Guarding Tess is a combination of Driving Miss Daisy and In the Line of Fire. In fact, it came out right in the middle of a slew of films focused on the president and/or the Secret Service: 1993’s Dave and In the Line of Fire, 1995’s The American President, 1996’s First Kid, and 1997’s Absolute Power. During the Clinton Administration, people were just really intrigued by the presidency, I guess.
A lot of those films are quite good, and 1994’s Guarding Tess definitely falls into that category. Let’s talk about what works in this film and why it is definitely worth a look this Christmas.
Why This Movie Works
This movie’s success hinges on its stars, Nicholas Cage and Shirley MacLaine. Tess Carlisle is the widow of a recently deceased president. She’s a stubborn woman full of contradictions. She hates the Secret Service because of their intrusion on her privacy, but she also loves their company because she doesn’t want to be alone. She loves her children, but she shuts them out of her life. And she loves being in charge, but she’ll obey when someone she loves gives her a command.
Cage’s Doug Chesnic has been in charge of Tess’ Secret Service detail for three years, and he can’t stand the sight of her anymore. He protected Tess’ husband when he was the president, and he served that man right up until the day he suffered a fatal heart attack. But now he hates being stuck in a podunk town in Ohio when he could be where the action is, protecting more high-profile government figures.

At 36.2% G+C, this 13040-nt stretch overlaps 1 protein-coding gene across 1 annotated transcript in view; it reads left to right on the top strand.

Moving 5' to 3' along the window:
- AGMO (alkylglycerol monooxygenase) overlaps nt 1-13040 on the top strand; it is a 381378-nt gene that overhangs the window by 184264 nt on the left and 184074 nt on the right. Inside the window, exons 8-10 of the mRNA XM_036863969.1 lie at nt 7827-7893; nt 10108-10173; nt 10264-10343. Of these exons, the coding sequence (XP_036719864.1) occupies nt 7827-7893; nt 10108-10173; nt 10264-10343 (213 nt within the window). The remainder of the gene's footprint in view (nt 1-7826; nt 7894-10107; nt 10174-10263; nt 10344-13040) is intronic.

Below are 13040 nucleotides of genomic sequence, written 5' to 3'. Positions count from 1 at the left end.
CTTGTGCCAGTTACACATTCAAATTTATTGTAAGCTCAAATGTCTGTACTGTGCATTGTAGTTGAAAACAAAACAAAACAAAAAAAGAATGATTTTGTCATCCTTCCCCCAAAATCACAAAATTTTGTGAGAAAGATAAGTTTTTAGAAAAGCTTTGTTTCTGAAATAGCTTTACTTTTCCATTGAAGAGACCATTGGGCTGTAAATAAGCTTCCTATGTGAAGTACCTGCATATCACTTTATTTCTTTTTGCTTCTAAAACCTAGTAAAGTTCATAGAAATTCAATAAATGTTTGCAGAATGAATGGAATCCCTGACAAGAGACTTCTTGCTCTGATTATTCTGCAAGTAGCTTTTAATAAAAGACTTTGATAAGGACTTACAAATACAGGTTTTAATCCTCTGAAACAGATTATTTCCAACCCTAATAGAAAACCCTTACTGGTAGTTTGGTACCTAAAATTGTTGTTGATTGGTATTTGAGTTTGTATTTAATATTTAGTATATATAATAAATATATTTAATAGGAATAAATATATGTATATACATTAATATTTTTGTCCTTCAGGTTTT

Every time he tries to leave Tess, he gets dragged back, kicking and screaming. The two have a very funny relationship. Despite their age difference, Tess acts like a petulant child and Doug acts like her overbearing father. She wants to do things her own way while he is strictly by the book. She challenges him at every turn, probing for weaknesses, and he refuses to budge.
After butting heads for so many years, they finally realize that they share something in common – a love for Tess’ husband. Once they figure that out, everything starts to change. They find themselves bonding and actually caring about each other’s personal lives. All of this leads to an extremely satisfying climax.
The movie has a nice fake-out where you think it’s going in one direction for a long time and then it slams on the brakes and veers off in a completely different direction that you don’t see coming. I like the path the film takes at the end because after focusing so much on Tess and Doug’s relationship, we get to see them face a crisis and come through it even closer than they were before.
Writer/director Hugh Wilson finds a fun way to insert a cameo into his movie. He plays the current U.S. president, but we never actually see him; we only hear his voice on the phone a couple of times. He calls Doug to berate him and manipulate him into taking care of Tess. At the end, we get a nice role reversal when Tess talks to the president on the phone and manipulates him into promising to take care of Doug, no matter what happens to her.
He has an authoritative voice, and I totally buy that he is the president, based purely on the way he talks to people. His penchant for colorful language is also oddly endearing.
By the Book
Guarding Tess clocks in at just 95 minutes, which feels like the perfect length for this film. It doesn’t wear out its welcome, and it has just enough time to make us really care about its characters so that by the end we care about what happens to them.
Hugh Wilson also wrote and directed the first Police Academy (wisely avoiding the rest of the films in that series) and the underrated 1999 comedy Blast from the Past. He’s right in his element with Guarding Tess, creating a surprisingly touching film with nice bits of comedy here and there.
This Christmas, get a cup of hot chocolate and a warm blanket, and prepare to be impressed by a subtle and charming Nicholas Cage performance. He really knew how to act back in the early ‘90s.
This is the Deja Reviewer wishing you a Merry Christmas.
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